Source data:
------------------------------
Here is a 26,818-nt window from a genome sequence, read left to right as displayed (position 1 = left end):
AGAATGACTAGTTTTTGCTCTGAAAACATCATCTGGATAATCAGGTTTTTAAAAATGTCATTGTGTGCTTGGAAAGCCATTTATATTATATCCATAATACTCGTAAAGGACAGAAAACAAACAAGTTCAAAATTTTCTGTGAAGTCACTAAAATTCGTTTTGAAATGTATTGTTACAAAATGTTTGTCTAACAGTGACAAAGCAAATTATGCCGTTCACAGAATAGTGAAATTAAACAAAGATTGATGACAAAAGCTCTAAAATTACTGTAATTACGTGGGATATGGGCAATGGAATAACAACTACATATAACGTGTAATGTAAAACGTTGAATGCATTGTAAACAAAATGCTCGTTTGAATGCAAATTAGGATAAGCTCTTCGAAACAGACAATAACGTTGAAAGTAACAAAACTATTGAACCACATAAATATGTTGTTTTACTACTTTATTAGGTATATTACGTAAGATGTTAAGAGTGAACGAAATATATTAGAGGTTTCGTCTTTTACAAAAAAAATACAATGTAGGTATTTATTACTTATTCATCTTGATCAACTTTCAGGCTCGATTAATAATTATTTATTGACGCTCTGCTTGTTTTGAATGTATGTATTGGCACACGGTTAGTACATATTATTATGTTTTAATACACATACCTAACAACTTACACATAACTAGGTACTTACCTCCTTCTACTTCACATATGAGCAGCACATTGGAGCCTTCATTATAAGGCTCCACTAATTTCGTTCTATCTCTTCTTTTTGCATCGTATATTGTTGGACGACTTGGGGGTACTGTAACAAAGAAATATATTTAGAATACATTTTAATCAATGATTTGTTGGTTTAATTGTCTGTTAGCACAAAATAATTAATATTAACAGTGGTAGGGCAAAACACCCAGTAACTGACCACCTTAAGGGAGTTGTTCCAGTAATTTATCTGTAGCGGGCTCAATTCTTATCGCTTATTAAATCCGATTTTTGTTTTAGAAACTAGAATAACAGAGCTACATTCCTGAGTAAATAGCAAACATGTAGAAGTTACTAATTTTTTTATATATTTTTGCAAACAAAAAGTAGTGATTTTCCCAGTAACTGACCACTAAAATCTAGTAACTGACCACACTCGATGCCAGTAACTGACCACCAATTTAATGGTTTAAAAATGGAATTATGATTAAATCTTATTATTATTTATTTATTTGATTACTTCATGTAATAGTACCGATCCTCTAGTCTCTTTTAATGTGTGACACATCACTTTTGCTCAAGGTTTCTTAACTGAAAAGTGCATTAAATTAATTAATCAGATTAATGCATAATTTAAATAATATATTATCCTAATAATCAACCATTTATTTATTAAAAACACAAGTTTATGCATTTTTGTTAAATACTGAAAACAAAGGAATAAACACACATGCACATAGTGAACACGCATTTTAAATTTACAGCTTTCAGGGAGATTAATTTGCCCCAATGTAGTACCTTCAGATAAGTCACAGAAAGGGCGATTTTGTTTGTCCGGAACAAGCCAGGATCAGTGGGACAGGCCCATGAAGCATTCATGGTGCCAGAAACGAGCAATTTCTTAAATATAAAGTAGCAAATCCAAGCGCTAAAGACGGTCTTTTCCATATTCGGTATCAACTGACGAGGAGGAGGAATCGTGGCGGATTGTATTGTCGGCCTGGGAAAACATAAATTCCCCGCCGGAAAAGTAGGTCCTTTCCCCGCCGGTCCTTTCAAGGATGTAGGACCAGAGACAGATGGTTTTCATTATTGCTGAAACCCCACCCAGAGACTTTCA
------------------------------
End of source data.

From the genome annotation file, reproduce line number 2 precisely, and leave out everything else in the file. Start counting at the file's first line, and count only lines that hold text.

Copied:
AGAATGACTAGTTTTTGCTCTGAAAACATCATCTGGATAATCAGGTTTTTAAAAATGTCATTGTGTGCTTGGAAAGCCATTTATATTATATCCATAATACTCGTAAAGGACAGAAAACAAACAAGTTCAAAATTTTCTGTGAAGTCACTAAAATTCGTTTTGAAATGTATTGTTACAAAATGTTTGTCTAACAGTGACAAAGCAAATTATGCCGTTCACAGAATAGTGAAATTAAACAAAGATTGATGACAAAAGCTCTAAAATTACTGTAATTACGTGGGATATGGGCAATGGAATAACAACTACATATAACGTGTAATGTAAAACGTTGAATGCATTGTAAACAAAATGCTCGTTTGAATGCAAATTAGGATAAGCTCTTCGAAACAGACAATAACGTTGAAAGTAACAAAACTATTGAACCACATAAATATGTTGTTTTACTACTTTATTAGGTATATTACGTAAGATGTTAAGAGTGAACGAAATATATTAGAGGTTTCGTCTTTTACAAAAAAAATACAATGTAGGTATTTATTACTTATTCATCTTGATCAACTTTCAGGCTCGATTAATAATTATTTATTGACGCTCTGCTTGTTTTGAATGTATGTATTGGCACACGGTTAGTACATATTATTATGTTTTAATACACATACCTAACAACTTACACATAACTAGGTACTTACCTCCTTCTACTTCACATATGAGCAGCACATTGGAGCCTTCATTATAAGGCTCCACTAATTTCGTTCTATCTCTTCTTTTTGCATCGTATATTGTTGGACGACTTGGGGGTACTGTAACAAAGAAATATATTTAGAATACATTTTAATCAATGATTTGTTGGTTTAATTGTCTGTTAGCACAAAATAATTAATATTAACAGTGGTAGGGCAAAACACCCAGTAACTGACCACCTTAAGGGAGTTGTTCCAGTAATTTATCTGTAGCGGGCTCAATTCTTATCGCTTATTAAATCCGATTTTTGTTTTAGAAACTAGAATAACAGAGCTACATTCCTGAGTAAATAGCAAACATGTAGAAGTTACTAATTTTTTTATATATTTTTGCAAACAAAAAGTAGTGATTTTCCCAGTAACTGACCACTAAAATCTAGTAACTGACCACACTCGATGCCAGTAACTGACCACCAATTTAATGGTTTAAAAATGGAATTATGATTAAATCTTATTATTATTTATTTATTTGATTACTTCATGTAATAGTACCGATCCTCTAGTCTCTTTTAATGTGTGACACATCACTTTTGCTCAAGGTTTCTTAACTGAAAAGTGCATTAAATTAATTAATCAGATTAATGCATAATTTAAATAATATATTATCCTAATAATCAACCATTTATTTATTAAAAACACAAGTTTATGCATTTTTGTTAAATACTGAAAACAAAGGAATAAACACACATGCACATAGTGAACACGCATTTTAAATTTACAGCTTTCAGGGAGATTAATTTGCCCCAATGTAGTACCTTCAGATAAGTCACAGAAAGGGCGATTTTGTTTGTCCGGAACAAGCCAGGATCAGTGGGACAGGCCCATGAAGCATTCATGGTGCCAGAAACGAGCAATTTCTTAAATATAAAGTAGCAAATCCAAGCGCTAAAGACGGTCTTTTCCATATTCGGTATCAACTGACGAGGAGGAGGAATCGTGGCGGATTGTATTGTCGGCCTGGGAAAACATAAATTCCCCGCCGGAAAAGTAGGTCCTTTCCCCGCCGGTCCTTTCAAGGATGTAGGACCAGAGACAGATGGTTTTCATTATTGCTGAAACCCCACCCAGAGACTTTCA